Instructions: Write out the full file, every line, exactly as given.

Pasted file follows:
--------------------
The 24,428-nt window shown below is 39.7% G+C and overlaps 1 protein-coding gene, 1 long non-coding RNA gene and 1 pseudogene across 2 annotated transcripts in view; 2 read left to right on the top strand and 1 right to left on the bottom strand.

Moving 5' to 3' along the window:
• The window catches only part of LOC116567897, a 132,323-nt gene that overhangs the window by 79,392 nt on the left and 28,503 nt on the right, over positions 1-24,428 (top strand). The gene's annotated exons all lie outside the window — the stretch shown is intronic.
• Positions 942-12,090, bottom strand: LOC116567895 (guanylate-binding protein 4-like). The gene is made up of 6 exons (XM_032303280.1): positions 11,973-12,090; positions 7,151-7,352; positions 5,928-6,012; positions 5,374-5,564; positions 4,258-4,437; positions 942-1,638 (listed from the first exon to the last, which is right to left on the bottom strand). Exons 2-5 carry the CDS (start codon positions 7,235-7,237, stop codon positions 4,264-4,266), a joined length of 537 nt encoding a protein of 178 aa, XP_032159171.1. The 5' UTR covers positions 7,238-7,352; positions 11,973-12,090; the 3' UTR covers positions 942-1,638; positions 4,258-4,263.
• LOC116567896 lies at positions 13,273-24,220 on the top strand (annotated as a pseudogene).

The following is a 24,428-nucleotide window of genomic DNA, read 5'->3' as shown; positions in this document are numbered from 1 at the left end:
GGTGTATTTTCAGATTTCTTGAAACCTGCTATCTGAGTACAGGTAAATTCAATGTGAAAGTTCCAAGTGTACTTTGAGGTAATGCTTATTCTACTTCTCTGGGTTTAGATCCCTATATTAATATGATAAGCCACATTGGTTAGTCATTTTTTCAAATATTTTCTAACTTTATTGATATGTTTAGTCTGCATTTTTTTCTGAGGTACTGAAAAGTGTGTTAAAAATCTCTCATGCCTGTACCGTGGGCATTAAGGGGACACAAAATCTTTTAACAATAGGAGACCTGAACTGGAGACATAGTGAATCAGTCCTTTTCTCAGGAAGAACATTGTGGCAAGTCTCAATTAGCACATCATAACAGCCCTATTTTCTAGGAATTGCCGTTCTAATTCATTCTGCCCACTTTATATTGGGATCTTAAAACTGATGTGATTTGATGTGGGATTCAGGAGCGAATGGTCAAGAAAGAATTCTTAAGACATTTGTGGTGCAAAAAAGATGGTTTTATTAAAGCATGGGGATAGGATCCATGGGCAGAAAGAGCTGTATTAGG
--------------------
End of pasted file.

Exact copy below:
The 24,428-nt window shown below is 39.7% G+C and overlaps 1 protein-coding gene, 1 long non-coding RNA gene and 1 pseudogene across 2 annotated transcripts in view; 2 read left to right on the top strand and 1 right to left on the bottom strand.

Moving 5' to 3' along the window:
• The window catches only part of LOC116567897, a 132,323-nt gene that overhangs the window by 79,392 nt on the left and 28,503 nt on the right, over positions 1-24,428 (top strand). The gene's annotated exons all lie outside the window — the stretch shown is intronic.
• Positions 942-12,090, bottom strand: LOC116567895 (guanylate-binding protein 4-like). The gene is made up of 6 exons (XM_032303280.1): positions 11,973-12,090; positions 7,151-7,352; positions 5,928-6,012; positions 5,374-5,564; positions 4,258-4,437; positions 942-1,638 (listed from the first exon to the last, which is right to left on the bottom strand). Exons 2-5 carry the CDS (start codon positions 7,235-7,237, stop codon positions 4,264-4,266), a joined length of 537 nt encoding a protein of 178 aa, XP_032159171.1. The 5' UTR covers positions 7,238-7,352; positions 11,973-12,090; the 3' UTR covers positions 942-1,638; positions 4,258-4,263.
• LOC116567896 lies at positions 13,273-24,220 on the top strand (annotated as a pseudogene).

The following is a 24,428-nucleotide window of genomic DNA, read 5'->3' as shown; positions in this document are numbered from 1 at the left end:
GGTGTATTTTCAGATTTCTTGAAACCTGCTATCTGAGTACAGGTAAATTCAATGTGAAAGTTCCAAGTGTACTTTGAGGTAATGCTTATTCTACTTCTCTGGGTTTAGATCCCTATATTAATATGATAAGCCACATTGGTTAGTCATTTTTTCAAATATTTTCTAACTTTATTGATATGTTTAGTCTGCATTTTTTTCTGAGGTACTGAAAAGTGTGTTAAAAATCTCTCATGCCTGTACCGTGGGCATTAAGGGGACACAAAATCTTTTAACAATAGGAGACCTGAACTGGAGACATAGTGAATCAGTCCTTTTCTCAGGAAGAACATTGTGGCAAGTCTCAATTAGCACATCATAACAGCCCTATTTTCTAGGAATTGCCGTTCTAATTCATTCTGCCCACTTTATATTGGGATCTTAAAACTGATGTGATTTGATGTGGGATTCAGGAGCGAATGGTCAAGAAAGAATTCTTAAGACATTTGTGGTGCAAAAAAGATGGTTTTATTAAAGCATGGGGATAGGATCCATGGGCAGAAAGAGCTGTATTAGG